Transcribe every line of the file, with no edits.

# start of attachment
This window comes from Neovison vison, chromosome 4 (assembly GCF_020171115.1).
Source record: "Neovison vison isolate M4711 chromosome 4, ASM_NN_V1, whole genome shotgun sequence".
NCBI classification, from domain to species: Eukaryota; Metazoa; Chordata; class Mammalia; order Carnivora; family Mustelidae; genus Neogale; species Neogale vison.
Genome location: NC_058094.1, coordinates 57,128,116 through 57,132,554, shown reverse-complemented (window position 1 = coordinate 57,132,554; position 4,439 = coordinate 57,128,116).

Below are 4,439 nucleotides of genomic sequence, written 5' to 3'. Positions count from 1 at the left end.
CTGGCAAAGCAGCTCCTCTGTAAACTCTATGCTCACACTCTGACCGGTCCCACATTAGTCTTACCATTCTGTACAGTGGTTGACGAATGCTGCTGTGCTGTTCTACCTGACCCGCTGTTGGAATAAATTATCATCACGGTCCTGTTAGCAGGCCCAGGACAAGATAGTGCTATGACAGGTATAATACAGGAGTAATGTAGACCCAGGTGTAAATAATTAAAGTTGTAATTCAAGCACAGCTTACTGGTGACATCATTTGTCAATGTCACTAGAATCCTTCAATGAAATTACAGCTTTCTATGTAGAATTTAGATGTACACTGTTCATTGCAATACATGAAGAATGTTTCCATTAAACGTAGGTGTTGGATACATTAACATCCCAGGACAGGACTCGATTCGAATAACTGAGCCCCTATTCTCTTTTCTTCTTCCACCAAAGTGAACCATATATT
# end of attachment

This window comes from Neovison vison, chromosome 4 (assembly GCF_020171115.1).
Source record: "Neovison vison isolate M4711 chromosome 4, ASM_NN_V1, whole genome shotgun sequence".
NCBI classification, from domain to species: Eukaryota; Metazoa; Chordata; class Mammalia; order Carnivora; family Mustelidae; genus Neogale; species Neogale vison.
Genome location: NC_058094.1, coordinates 57,128,116 through 57,132,554, shown reverse-complemented (window position 1 = coordinate 57,132,554; position 4,439 = coordinate 57,128,116).

Below are 4,439 nucleotides of genomic sequence, written 5' to 3'. Positions count from 1 at the left end.
CTGGCAAAGCAGCTCCTCTGTAAACTCTATGCTCACACTCTGACCGGTCCCACATTAGTCTTACCATTCTGTACAGTGGTTGACGAATGCTGCTGTGCTGTTCTACCTGACCCGCTGTTGGAATAAATTATCATCACGGTCCTGTTAGCAGGCCCAGGACAAGATAGTGCTATGACAGGTATAATACAGGAGTAATGTAGACCCAGGTGTAAATAATTAAAGTTGTAATTCAAGCACAGCTTACTGGTGACATCATTTGTCAATGTCACTAGAATCCTTCAATGAAATTACAGCTTTCTATGTAGAATTTAGATGTACACTGTTCATTGCAATACATGAAGAATGTTTCCATTAAACGTAGGTGTTGGATACATTAACATCCCAGGACAGGACTCGATTCGAATAACTGAGCCCCTATTCTCTTTTCTTCTTCCACCAAAGTGAACCATATATT